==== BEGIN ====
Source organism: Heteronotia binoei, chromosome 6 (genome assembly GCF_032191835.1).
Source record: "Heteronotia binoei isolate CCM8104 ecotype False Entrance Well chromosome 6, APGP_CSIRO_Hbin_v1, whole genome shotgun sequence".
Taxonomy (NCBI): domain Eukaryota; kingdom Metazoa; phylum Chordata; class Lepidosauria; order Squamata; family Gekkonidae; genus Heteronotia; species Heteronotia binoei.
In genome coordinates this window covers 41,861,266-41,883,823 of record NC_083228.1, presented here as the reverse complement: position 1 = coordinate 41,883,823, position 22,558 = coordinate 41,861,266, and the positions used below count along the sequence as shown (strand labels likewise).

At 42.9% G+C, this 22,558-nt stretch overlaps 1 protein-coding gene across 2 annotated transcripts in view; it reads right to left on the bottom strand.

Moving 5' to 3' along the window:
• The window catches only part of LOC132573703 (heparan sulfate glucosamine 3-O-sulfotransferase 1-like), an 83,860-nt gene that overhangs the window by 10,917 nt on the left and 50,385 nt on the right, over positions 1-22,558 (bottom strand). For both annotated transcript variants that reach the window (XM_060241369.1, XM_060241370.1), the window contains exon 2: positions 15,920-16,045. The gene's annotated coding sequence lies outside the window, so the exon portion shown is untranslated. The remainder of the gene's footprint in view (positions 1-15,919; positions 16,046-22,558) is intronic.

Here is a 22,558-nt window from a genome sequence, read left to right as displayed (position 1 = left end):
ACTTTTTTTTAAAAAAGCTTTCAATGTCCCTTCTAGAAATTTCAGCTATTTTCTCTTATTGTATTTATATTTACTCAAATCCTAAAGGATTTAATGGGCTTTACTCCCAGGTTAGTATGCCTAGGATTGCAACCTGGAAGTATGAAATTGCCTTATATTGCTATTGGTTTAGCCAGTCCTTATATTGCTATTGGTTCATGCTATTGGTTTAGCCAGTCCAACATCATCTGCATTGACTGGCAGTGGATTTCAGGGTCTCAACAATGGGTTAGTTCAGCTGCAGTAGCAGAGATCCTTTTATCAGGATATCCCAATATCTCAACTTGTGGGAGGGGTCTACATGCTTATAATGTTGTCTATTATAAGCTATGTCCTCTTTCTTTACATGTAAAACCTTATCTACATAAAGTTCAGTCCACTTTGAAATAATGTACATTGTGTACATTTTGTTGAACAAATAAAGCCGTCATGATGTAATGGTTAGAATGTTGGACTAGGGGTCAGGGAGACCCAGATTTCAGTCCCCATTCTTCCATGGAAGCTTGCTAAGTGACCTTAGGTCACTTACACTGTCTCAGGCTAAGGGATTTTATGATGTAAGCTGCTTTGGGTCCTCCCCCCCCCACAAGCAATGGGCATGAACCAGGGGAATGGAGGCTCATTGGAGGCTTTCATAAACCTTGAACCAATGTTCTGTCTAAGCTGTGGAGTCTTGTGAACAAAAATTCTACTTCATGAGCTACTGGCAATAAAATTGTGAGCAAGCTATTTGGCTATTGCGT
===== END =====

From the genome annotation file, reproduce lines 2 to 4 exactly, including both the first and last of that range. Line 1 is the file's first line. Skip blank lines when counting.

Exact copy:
Source record: "Heteronotia binoei isolate CCM8104 ecotype False Entrance Well chromosome 6, APGP_CSIRO_Hbin_v1, whole genome shotgun sequence".
Taxonomy (NCBI): domain Eukaryota; kingdom Metazoa; phylum Chordata; class Lepidosauria; order Squamata; family Gekkonidae; genus Heteronotia; species Heteronotia binoei.
In genome coordinates this window covers 41,861,266-41,883,823 of record NC_083228.1, presented here as the reverse complement: position 1 = coordinate 41,883,823, position 22,558 = coordinate 41,861,266, and the positions used below count along the sequence as shown (strand labels likewise).